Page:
Father convicted in ‘honor killings’ of two teen daughters

A Texas father was convicted of killing his two teenage daughters in a long-awaited trial on Tuesday.

Yaser Said, 65, fatally shot 18-year-old Amina Said and 17-year-old Sarah Said on Jan. 1, 2008. He then evaded arrest for 12 years before the feds caught up with him in Justin, Texas, in 2020.

The case’s smoking gun was a 911 call by Sarah on the night of her death, in which she told the operator, “My dad shot me! I’m dying! I’m dying!”

Sarah was shot nine times; Amina was shot twice. Their mother, Patricia Owens, addressed Said and the entire courtroom after he was sentenced to life in prison without parole.

“You deserve a lot more than what the judge gave to you. You deserve to die,” Owens said, according to Dallas NBC affiliate KXAS. “At this time, you are nothing. You are a prisoner and a murderer and the devil.”

Less than two weeks before she was killed, Amina Said wrote an email to her high school history teacher describing her terror in the presence of her father.

“We’re not allowed to date and my dad is arranging my marriage. My dad said I cannot put it off any more and I have to get married this year,” she wrote. “He will, without any drama nor doubt, kill us.”

Both Amina and Sarah had boyfriends at the time. On Christmas Day 2007, the girls, their boyfriends and their mother fled their home in the Dallas suburb of Lewisville for Tulsa, Okla. But Said convinced them to return on New Year’s Eve.

The next day, he promised to take the girls to dinner, claiming he wanted to smooth things over and “solve the problem.” They were found dead in his taxi outside a hotel in the Dallas suburb of Irving.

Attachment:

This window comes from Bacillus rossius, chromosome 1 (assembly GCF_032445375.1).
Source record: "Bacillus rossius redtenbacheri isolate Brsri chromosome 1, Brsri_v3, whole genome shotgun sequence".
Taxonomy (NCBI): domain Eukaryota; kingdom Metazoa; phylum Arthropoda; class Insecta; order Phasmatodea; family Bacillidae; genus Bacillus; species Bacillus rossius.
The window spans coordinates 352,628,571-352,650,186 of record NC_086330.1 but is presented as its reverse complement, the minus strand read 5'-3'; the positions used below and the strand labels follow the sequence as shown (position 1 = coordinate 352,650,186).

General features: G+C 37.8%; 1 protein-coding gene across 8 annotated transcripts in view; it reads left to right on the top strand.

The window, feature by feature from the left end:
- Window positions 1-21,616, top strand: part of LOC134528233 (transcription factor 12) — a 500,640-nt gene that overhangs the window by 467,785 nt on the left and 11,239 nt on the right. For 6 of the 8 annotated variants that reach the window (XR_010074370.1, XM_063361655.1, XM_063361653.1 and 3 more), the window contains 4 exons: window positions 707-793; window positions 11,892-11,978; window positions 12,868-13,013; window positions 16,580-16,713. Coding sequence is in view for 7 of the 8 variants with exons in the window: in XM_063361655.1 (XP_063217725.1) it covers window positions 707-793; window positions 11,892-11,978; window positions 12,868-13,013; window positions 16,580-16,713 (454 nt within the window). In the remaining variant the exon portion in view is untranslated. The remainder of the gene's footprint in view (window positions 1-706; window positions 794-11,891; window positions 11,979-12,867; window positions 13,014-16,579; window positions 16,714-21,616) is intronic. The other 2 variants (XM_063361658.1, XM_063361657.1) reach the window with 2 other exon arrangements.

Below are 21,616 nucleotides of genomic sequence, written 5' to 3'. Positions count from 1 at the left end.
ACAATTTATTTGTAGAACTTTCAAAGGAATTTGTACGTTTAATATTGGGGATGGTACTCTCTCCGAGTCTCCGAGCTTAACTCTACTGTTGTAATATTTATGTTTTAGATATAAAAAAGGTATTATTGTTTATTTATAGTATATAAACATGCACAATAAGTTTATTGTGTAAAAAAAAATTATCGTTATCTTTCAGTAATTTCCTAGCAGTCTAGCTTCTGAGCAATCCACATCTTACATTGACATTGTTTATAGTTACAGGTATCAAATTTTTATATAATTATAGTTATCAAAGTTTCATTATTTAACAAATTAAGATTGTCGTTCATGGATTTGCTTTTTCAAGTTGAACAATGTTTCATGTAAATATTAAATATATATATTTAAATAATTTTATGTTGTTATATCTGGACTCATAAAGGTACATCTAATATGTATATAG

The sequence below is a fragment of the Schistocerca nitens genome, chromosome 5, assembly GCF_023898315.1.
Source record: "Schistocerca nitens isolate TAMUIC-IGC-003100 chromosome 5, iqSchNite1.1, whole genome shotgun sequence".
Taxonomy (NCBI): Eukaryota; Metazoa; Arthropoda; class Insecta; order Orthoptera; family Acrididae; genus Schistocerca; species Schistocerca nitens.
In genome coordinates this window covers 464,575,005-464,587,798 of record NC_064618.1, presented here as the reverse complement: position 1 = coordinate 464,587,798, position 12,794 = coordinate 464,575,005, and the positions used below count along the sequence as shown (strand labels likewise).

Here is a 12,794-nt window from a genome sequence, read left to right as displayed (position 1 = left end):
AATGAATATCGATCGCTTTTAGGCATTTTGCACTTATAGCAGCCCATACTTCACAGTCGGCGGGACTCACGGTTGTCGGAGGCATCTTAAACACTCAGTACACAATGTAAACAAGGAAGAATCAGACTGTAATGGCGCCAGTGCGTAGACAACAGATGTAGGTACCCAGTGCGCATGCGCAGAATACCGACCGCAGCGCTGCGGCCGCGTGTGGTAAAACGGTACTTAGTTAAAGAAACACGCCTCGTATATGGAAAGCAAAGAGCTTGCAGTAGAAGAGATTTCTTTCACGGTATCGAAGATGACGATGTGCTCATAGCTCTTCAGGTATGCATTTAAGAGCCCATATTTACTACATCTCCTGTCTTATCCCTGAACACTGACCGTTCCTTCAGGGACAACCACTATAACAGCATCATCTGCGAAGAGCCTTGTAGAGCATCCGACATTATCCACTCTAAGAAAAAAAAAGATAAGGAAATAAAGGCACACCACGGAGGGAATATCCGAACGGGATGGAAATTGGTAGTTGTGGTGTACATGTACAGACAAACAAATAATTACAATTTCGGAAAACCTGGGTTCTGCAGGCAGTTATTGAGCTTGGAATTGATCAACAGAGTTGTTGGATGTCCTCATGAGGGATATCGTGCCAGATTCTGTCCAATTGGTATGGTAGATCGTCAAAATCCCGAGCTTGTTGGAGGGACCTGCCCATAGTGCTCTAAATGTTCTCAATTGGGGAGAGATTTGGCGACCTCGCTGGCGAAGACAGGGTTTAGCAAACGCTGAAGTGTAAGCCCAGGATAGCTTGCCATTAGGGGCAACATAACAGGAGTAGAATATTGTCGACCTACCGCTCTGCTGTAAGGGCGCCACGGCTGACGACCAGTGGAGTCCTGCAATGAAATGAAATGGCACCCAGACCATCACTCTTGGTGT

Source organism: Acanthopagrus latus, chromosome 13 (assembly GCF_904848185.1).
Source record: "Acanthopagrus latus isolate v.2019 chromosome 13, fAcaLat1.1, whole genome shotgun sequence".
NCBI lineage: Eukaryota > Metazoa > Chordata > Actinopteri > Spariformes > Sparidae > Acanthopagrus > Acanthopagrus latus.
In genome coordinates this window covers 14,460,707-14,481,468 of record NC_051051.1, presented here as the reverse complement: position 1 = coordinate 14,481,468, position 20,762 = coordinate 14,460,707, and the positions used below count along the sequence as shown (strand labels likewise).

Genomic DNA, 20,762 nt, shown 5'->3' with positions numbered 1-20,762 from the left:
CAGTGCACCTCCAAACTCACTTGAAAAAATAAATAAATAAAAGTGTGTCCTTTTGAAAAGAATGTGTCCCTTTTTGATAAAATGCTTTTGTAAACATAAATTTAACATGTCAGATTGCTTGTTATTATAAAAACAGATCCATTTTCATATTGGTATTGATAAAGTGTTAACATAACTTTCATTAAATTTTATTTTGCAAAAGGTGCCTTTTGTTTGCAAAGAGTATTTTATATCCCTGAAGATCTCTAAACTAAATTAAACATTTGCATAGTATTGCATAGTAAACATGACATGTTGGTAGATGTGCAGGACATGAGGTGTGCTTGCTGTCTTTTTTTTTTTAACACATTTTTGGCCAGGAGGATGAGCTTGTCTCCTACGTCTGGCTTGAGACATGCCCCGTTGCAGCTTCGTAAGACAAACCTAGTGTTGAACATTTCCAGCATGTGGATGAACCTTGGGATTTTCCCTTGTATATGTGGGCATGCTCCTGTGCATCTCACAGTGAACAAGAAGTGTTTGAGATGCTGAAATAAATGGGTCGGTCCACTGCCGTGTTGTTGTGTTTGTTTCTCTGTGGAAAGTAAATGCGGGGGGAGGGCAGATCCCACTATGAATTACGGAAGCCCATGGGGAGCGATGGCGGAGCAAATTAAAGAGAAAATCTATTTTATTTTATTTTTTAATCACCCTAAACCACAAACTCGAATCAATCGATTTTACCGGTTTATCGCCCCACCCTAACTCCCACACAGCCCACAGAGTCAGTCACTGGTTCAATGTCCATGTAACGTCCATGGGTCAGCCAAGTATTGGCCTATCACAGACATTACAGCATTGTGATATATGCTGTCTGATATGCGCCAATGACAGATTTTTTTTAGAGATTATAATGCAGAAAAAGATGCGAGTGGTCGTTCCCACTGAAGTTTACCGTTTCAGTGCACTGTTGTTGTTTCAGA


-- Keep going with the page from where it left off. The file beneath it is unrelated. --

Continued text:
When Said learned cops were looking for him, he went underground. In 2012, there was even speculation he made it to New York City and was driving an unlicensed cab. The FBI put him on its Most Wanted list and initially described the murders as “honor killings,” suggesting that Said killed his daughters for dating and bringing “dishonor” to the family.

A local detective asked the FBI to drop that description, according to the Dallas Morning News.

“There’s no such thing as an honor killing. You kill somebody, there is no honor to it. It’s a murder,” Irving cop Joe Hennig testified.

Said and his defense team tried to suggest that one of the girls’ boyfriends killed them, but the jury didn’t buy it. Prosecutor Brandi Mitchell called his theory “absurd.”

Yassim Said, Yaser’s brother, was sentenced to 12 years in prison for helping him hide from police. Islam Said, Yaser’s son, got 10 years for the same crime.

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